For example, to make sure that the contents of a file hdr.h are included only once, the contents of the file are surrounded with a conditional like this:

#if  !defined(HDR)

#define  HDR

/*  contents  of  hdr.h  go  here  */


The first inclusion of hdr.h defines the name HDR; subsequent inclusions will find the name defined and skip down to the #endif. A similar style can be used to avoid including files multiple times. If this style is used consistently, then each header can itself include any other headers on which it depends, without the user of the header having to deal with the interdependence.

This sequence tests the name SYSTEM to decide which version of a header to include:

        #if  SYSTEM  ==  SYSV

              #define  HDR  “sysv.h”

        #elif  SYSTEM  ==  BSD

             #define  HDR  “bsd.h”

      #elif  SYSTEM  ==  MSDOS

            #define  HDR  “msdos.h”


            #define  HDR  “default.h”


           #include  HDR

The #ifdef and #ifndef lines are specialized forms that test whether a name is defined. The first example of #if above could have been written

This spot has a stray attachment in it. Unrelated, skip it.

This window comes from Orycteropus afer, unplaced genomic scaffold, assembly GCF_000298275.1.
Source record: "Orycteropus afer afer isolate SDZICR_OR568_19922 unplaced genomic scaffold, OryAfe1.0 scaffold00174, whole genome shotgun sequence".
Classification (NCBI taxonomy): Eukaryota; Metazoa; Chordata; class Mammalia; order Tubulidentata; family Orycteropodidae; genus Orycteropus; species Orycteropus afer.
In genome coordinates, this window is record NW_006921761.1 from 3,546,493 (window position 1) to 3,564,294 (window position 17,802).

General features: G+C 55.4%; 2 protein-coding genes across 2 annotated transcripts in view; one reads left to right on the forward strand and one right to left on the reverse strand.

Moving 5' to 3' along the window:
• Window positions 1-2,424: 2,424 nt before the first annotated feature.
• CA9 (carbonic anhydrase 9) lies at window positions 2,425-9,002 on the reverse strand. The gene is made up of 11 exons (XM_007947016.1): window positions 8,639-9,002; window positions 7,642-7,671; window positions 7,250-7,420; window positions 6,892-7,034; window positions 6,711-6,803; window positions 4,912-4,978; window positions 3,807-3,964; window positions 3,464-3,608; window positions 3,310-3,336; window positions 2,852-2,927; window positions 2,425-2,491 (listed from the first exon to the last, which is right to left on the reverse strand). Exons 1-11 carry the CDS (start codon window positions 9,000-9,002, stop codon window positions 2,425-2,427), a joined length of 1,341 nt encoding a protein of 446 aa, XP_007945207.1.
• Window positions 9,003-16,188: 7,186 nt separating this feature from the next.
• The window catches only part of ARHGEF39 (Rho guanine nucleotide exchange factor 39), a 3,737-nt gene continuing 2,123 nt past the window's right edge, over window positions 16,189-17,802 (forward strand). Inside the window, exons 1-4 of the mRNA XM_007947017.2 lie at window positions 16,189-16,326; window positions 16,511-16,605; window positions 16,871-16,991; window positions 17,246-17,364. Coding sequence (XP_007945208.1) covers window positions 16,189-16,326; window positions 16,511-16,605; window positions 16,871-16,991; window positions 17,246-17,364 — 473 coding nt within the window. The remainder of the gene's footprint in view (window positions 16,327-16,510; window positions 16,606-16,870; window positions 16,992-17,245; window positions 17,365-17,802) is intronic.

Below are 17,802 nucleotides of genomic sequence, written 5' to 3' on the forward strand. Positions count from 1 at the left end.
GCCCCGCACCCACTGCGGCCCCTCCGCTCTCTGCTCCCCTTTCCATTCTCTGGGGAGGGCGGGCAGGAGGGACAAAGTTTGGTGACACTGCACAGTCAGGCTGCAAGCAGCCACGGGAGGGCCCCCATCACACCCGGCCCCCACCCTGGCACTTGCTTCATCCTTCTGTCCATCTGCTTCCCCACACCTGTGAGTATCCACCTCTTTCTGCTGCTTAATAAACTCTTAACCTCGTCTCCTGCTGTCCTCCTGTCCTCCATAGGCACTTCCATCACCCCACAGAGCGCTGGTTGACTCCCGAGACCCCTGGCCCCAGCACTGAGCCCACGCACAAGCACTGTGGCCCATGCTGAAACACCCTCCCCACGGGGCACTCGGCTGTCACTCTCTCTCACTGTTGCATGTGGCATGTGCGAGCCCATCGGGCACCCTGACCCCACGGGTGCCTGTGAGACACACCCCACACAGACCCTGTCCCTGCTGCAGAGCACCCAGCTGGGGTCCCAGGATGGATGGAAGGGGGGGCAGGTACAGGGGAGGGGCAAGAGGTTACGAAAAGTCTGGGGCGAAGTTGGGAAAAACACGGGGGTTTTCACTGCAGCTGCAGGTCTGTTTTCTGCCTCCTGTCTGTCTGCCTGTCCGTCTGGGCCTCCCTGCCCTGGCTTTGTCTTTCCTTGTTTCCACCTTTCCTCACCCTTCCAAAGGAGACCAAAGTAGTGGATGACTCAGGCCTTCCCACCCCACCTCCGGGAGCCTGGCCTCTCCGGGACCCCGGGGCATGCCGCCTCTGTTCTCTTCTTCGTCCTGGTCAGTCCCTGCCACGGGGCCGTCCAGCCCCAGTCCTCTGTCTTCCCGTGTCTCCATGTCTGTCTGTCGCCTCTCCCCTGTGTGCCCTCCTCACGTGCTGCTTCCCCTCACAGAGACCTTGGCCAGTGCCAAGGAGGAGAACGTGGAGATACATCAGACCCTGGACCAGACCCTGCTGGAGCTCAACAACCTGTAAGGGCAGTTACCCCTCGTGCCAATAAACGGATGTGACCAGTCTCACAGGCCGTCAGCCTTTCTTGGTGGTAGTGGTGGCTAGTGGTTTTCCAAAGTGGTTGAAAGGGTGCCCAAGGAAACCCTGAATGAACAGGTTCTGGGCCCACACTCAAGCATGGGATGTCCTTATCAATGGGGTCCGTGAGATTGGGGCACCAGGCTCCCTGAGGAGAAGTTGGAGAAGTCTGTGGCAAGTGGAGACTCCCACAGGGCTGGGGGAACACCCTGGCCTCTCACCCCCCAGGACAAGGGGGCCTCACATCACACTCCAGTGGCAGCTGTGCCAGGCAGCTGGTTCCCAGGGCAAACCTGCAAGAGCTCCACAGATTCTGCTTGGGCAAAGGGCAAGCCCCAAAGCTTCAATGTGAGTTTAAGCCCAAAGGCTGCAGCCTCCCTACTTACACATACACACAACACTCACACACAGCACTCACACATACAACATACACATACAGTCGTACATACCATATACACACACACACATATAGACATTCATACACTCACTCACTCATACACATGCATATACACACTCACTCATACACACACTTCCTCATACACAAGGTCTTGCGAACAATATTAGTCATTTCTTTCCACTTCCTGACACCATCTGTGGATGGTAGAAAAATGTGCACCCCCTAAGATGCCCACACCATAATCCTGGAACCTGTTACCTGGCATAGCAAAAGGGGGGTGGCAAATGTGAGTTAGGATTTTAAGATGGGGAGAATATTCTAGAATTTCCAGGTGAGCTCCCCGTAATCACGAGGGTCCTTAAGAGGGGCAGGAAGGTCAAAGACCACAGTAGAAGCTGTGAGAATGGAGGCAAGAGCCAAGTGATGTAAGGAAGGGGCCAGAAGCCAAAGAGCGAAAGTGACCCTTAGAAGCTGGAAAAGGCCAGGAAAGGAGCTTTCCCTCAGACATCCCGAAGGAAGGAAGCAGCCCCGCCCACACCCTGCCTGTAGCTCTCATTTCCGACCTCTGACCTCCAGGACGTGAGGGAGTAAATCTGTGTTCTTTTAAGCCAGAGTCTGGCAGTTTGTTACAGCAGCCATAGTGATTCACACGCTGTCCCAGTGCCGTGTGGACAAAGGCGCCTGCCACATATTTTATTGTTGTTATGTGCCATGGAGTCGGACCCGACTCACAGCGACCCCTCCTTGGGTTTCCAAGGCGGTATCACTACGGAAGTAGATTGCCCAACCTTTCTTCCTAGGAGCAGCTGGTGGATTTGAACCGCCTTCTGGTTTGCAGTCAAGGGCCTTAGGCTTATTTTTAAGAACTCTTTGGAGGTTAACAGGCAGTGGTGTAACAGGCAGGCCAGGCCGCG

#ifndef  HDR

#define  HDR

/*  contents  of  hdr.h  go  here  */


This Is A Custom Widget

This Sliding Bar can be switched on or off in theme options, and can take any widget you throw at it or even fill it with your custom HTML Code. Its perfect for grabbing the attention of your viewers. Choose between 1, 2, 3 or 4 columns, set the background color, widget divider color, activate transparency, a top border or fully disable it on desktop and mobile.

This Is A Custom Widget

This Sliding Bar can be switched on or off in theme options, and can take any widget you throw at it or even fill it with your custom HTML Code. Its perfect for grabbing the attention of your viewers. Choose between 1, 2, 3 or 4 columns, set the background color, widget divider color, activate transparency, a top border or fully disable it on desktop and mobile.